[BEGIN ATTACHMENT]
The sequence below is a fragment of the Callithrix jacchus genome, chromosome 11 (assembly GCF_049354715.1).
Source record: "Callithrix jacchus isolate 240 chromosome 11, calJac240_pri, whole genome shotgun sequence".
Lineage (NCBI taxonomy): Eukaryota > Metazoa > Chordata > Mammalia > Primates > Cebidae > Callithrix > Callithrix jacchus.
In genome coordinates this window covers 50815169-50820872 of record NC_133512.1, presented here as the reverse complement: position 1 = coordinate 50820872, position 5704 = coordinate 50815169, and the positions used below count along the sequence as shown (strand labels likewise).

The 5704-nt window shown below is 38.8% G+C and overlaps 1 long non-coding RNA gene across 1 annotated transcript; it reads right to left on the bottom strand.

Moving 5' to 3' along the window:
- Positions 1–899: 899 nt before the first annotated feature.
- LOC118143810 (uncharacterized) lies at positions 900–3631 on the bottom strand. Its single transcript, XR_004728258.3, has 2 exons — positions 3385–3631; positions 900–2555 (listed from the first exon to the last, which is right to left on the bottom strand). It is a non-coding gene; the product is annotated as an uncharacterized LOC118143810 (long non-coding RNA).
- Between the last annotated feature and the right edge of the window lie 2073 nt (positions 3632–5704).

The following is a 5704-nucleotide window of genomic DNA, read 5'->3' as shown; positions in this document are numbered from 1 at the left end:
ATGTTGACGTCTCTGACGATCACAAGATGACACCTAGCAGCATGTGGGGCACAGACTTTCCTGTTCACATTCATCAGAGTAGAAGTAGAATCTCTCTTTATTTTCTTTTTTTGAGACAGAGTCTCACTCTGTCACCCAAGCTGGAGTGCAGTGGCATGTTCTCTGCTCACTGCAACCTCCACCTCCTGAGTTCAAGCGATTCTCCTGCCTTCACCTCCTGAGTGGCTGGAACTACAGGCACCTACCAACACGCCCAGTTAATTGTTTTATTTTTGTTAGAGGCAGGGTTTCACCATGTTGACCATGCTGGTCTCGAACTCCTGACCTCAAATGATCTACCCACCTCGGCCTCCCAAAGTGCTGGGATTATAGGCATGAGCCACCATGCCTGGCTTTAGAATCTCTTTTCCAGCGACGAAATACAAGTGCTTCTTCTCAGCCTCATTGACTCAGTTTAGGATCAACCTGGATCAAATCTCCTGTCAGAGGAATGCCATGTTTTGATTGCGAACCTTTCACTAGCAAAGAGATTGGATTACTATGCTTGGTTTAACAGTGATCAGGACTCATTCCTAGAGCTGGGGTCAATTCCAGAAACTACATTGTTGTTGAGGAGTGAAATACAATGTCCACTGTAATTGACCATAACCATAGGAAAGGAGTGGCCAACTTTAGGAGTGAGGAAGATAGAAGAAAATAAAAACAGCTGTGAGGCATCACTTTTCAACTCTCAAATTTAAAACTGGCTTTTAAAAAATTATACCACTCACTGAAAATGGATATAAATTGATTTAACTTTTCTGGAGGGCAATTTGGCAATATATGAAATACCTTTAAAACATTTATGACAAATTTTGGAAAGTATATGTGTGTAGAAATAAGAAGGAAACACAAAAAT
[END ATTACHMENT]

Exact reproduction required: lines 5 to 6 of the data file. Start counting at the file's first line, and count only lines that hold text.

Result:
The 5704-nt window shown below is 38.8% G+C and overlaps 1 long non-coding RNA gene across 1 annotated transcript; it reads right to left on the bottom strand.

Moving 5' to 3' along the window: